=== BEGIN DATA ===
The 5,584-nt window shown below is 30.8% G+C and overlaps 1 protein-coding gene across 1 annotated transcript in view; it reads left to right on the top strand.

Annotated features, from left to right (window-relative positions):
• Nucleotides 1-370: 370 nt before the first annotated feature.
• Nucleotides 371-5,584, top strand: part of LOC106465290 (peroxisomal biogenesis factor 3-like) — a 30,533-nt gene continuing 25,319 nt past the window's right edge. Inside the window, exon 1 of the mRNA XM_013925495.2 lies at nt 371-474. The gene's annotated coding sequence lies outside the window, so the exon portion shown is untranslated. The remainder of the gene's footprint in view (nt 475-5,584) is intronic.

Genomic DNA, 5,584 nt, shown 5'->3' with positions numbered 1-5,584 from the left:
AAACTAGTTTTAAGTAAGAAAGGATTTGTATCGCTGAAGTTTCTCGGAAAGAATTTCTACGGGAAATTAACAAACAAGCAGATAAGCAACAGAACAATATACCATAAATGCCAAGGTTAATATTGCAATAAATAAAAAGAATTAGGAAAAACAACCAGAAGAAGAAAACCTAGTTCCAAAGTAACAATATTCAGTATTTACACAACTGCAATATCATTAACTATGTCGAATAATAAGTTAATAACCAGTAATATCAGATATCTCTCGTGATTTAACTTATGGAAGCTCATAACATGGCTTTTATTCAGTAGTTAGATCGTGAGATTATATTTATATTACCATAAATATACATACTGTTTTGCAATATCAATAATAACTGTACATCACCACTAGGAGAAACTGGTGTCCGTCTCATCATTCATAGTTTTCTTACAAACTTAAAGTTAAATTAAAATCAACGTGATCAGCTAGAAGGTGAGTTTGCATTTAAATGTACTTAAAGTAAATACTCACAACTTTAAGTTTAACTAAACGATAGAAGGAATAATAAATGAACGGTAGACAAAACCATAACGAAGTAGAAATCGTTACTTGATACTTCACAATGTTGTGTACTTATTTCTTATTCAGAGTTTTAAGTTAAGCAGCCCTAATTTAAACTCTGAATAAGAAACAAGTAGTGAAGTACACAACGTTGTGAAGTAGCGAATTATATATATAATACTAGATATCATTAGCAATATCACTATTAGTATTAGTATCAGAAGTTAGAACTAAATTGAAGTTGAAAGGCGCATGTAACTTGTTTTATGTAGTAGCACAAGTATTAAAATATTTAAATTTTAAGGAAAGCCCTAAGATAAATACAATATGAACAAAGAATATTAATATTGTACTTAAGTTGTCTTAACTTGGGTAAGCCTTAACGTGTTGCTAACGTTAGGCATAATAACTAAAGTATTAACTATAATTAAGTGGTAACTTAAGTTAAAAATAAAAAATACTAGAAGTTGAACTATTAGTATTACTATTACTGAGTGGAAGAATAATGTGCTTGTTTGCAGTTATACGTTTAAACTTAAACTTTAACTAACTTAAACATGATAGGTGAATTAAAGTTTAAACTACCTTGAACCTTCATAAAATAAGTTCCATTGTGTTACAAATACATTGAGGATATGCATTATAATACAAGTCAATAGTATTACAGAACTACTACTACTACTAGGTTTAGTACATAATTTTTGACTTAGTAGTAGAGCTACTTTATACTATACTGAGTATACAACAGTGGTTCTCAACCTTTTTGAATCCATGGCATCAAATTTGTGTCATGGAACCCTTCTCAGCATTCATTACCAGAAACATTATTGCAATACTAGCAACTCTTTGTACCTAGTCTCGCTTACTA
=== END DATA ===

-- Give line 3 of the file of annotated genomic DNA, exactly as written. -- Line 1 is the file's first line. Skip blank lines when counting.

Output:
• Nucleotides 1-370: 370 nt before the first annotated feature.